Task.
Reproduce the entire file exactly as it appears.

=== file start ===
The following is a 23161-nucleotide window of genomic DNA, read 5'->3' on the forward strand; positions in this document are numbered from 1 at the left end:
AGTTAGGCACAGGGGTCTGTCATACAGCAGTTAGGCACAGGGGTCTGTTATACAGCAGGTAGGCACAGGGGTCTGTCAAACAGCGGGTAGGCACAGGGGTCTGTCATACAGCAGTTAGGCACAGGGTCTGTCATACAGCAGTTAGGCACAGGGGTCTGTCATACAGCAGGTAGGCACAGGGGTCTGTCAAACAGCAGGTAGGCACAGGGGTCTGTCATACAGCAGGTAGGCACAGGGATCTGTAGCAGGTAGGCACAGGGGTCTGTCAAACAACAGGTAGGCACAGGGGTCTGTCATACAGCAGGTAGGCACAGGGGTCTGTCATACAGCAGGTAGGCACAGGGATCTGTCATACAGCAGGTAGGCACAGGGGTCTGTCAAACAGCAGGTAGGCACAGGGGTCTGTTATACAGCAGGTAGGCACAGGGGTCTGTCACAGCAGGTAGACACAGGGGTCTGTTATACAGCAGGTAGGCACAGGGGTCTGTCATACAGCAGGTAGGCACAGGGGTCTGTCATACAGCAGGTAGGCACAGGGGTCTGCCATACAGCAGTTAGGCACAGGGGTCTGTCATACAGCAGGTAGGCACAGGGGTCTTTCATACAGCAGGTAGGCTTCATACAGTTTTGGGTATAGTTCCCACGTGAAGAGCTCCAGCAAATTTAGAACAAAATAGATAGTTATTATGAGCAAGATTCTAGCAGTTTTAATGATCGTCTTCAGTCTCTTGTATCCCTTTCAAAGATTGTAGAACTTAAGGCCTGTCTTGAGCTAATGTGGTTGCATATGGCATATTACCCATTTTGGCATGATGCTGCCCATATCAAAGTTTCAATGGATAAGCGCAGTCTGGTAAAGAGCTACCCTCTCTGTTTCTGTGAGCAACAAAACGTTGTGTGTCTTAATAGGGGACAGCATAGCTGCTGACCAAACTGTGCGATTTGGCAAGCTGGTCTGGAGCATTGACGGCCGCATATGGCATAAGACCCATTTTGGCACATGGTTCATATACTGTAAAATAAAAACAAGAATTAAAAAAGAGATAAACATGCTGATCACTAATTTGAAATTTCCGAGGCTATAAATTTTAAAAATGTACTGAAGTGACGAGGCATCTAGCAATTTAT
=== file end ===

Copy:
The following is a 23161-nucleotide window of genomic DNA, read 5'->3' on the forward strand; positions in this document are numbered from 1 at the left end:
AGTTAGGCACAGGGGTCTGTCATACAGCAGTTAGGCACAGGGGTCTGTTATACAGCAGGTAGGCACAGGGGTCTGTCAAACAGCGGGTAGGCACAGGGGTCTGTCATACAGCAGTTAGGCACAGGGTCTGTCATACAGCAGTTAGGCACAGGGGTCTGTCATACAGCAGGTAGGCACAGGGGTCTGTCAAACAGCAGGTAGGCACAGGGGTCTGTCATACAGCAGGTAGGCACAGGGATCTGTAGCAGGTAGGCACAGGGGTCTGTCAAACAACAGGTAGGCACAGGGGTCTGTCATACAGCAGGTAGGCACAGGGGTCTGTCATACAGCAGGTAGGCACAGGGATCTGTCATACAGCAGGTAGGCACAGGGGTCTGTCAAACAGCAGGTAGGCACAGGGGTCTGTTATACAGCAGGTAGGCACAGGGGTCTGTCACAGCAGGTAGACACAGGGGTCTGTTATACAGCAGGTAGGCACAGGGGTCTGTCATACAGCAGGTAGGCACAGGGGTCTGTCATACAGCAGGTAGGCACAGGGGTCTGCCATACAGCAGTTAGGCACAGGGGTCTGTCATACAGCAGGTAGGCACAGGGGTCTTTCATACAGCAGGTAGGCTTCATACAGTTTTGGGTATAGTTCCCACGTGAAGAGCTCCAGCAAATTTAGAACAAAATAGATAGTTATTATGAGCAAGATTCTAGCAGTTTTAATGATCGTCTTCAGTCTCTTGTATCCCTTTCAAAGATTGTAGAACTTAAGGCCTGTCTTGAGCTAATGTGGTTGCATATGGCATATTACCCATTTTGGCATGATGCTGCCCATATCAAAGTTTCAATGGATAAGCGCAGTCTGGTAAAGAGCTACCCTCTCTGTTTCTGTGAGCAACAAAACGTTGTGTGTCTTAATAGGGGACAGCATAGCTGCTGACCAAACTGTGCGATTTGGCAAGCTGGTCTGGAGCATTGACGGCCGCATATGGCATAAGACCCATTTTGGCACATGGTTCATATACTGTAAAATAAAAACAAGAATTAAAAAAGAGATAAACATGCTGATCACTAATTTGAAATTTCCGAGGCTATAAATTTTAAAAATGTACTGAAGTGACGAGGCATCTAGCAATTTAT